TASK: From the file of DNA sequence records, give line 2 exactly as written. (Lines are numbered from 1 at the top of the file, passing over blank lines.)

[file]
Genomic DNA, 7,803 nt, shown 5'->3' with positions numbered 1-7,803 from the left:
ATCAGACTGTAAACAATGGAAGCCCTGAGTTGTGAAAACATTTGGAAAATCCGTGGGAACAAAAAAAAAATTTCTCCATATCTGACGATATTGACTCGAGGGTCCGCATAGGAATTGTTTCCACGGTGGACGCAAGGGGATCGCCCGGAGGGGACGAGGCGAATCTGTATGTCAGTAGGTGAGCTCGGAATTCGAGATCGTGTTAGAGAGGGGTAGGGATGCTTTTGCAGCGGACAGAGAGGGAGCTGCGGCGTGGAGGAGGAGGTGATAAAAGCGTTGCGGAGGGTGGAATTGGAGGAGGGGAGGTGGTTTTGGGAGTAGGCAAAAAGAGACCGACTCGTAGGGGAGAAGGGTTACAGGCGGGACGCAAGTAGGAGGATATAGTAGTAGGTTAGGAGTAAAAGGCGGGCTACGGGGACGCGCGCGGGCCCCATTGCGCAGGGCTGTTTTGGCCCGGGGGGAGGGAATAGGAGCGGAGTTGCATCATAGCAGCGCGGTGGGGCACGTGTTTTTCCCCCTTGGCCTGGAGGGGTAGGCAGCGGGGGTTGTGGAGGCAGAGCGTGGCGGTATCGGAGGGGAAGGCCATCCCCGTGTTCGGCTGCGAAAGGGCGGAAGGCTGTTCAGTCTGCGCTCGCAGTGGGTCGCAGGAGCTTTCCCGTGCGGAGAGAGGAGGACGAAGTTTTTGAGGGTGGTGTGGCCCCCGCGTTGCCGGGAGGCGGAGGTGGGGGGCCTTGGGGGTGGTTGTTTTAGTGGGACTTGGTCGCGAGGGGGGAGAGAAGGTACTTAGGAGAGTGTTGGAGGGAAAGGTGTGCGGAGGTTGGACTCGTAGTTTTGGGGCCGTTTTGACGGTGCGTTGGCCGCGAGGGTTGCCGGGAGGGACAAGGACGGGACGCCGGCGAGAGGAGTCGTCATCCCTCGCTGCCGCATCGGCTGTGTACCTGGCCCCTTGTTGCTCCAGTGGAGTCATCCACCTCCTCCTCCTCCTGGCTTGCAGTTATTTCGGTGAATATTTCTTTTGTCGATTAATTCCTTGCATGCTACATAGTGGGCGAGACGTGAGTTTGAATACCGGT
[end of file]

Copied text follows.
ATCAGACTGTAAACAATGGAAGCCCTGAGTTGTGAAAACATTTGGAAAATCCGTGGGAACAAAAAAAAAATTTCTCCATATCTGACGATATTGACTCGAGGGTCCGCATAGGAATTGTTTCCACGGTGGACGCAAGGGGATCGCCCGGAGGGGACGAGGCGAATCTGTATGTCAGTAGGTGAGCTCGGAATTCGAGATCGTGTTAGAGAGGGGTAGGGATGCTTTTGCAGCGGACAGAGAGGGAGCTGCGGCGTGGAGGAGGAGGTGATAAAAGCGTTGCGGAGGGTGGAATTGGAGGAGGGGAGGTGGTTTTGGGAGTAGGCAAAAAGAGACCGACTCGTAGGGGAGAAGGGTTACAGGCGGGACGCAAGTAGGAGGATATAGTAGTAGGTTAGGAGTAAAAGGCGGGCTACGGGGACGCGCGCGGGCCCCATTGCGCAGGGCTGTTTTGGCCCGGGGGGAGGGAATAGGAGCGGAGTTGCATCATAGCAGCGCGGTGGGGCACGTGTTTTTCCCCCTTGGCCTGGAGGGGTAGGCAGCGGGGGTTGTGGAGGCAGAGCGTGGCGGTATCGGAGGGGAAGGCCATCCCCGTGTTCGGCTGCGAAAGGGCGGAAGGCTGTTCAGTCTGCGCTCGCAGTGGGTCGCAGGAGCTTTCCCGTGCGGAGAGAGGAGGACGAAGTTTTTGAGGGTGGTGTGGCCCCCGCGTTGCCGGGAGGCGGAGGTGGGGGGCCTTGGGGGTGGTTGTTTTAGTGGGACTTGGTCGCGAGGGGGGAGAGAAGGTACTTAGGAGAGTGTTGGAGGGAAAGGTGTGCGGAGGTTGGACTCGTAGTTTTGGGGCCGTTTTGACGGTGCGTTGGCCGCGAGGGTTGCCGGGAGGGACAAGGACGGGACGCCGGCGAGAGGAGTCGTCATCCCTCGCTGCCGCATCGGCTGTGTACCTGGCCCCTTGTTGCTCCAGTGGAGTCATCCACCTCCTCCTCCTCCTGGCTTGCAGTTATTTCGGTGAATATTTCTTTTGTCGATTAATTCCTTGCATGCTACATAGTGGGCGAGACGTGAGTTTGAATACCGGT